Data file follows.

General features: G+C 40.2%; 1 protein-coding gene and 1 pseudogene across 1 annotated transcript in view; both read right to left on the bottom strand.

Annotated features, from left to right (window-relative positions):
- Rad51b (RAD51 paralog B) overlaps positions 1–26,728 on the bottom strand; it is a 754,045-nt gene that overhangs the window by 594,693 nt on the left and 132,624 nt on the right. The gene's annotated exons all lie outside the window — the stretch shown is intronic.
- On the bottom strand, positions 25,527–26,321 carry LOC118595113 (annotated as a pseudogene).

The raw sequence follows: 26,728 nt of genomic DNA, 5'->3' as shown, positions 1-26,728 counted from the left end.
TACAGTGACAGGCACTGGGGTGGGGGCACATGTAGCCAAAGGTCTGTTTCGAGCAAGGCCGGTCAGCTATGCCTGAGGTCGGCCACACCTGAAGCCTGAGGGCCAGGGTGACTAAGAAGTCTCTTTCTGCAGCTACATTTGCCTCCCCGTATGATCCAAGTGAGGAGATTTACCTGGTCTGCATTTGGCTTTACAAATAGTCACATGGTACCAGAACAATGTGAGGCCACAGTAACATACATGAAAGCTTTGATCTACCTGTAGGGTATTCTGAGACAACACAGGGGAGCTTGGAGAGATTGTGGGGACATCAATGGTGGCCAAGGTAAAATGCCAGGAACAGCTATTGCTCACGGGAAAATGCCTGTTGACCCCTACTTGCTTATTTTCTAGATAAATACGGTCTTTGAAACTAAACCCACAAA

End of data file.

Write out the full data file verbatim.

General features: G+C 40.2%; 1 protein-coding gene and 1 pseudogene across 1 annotated transcript in view; both read right to left on the bottom strand.

Annotated features, from left to right (window-relative positions):
- Rad51b (RAD51 paralog B) overlaps positions 1–26,728 on the bottom strand; it is a 754,045-nt gene that overhangs the window by 594,693 nt on the left and 132,624 nt on the right. The gene's annotated exons all lie outside the window — the stretch shown is intronic.
- On the bottom strand, positions 25,527–26,321 carry LOC118595113 (annotated as a pseudogene).

The raw sequence follows: 26,728 nt of genomic DNA, 5'->3' as shown, positions 1-26,728 counted from the left end.
TACAGTGACAGGCACTGGGGTGGGGGCACATGTAGCCAAAGGTCTGTTTCGAGCAAGGCCGGTCAGCTATGCCTGAGGTCGGCCACACCTGAAGCCTGAGGGCCAGGGTGACTAAGAAGTCTCTTTCTGCAGCTACATTTGCCTCCCCGTATGATCCAAGTGAGGAGATTTACCTGGTCTGCATTTGGCTTTACAAATAGTCACATGGTACCAGAACAATGTGAGGCCACAGTAACATACATGAAAGCTTTGATCTACCTGTAGGGTATTCTGAGACAACACAGGGGAGCTTGGAGAGATTGTGGGGACATCAATGGTGGCCAAGGTAAAATGCCAGGAACAGCTATTGCTCACGGGAAAATGCCTGTTGACCCCTACTTGCTTATTTTCTAGATAAATACGGTCTTTGAAACTAAACCCACAAA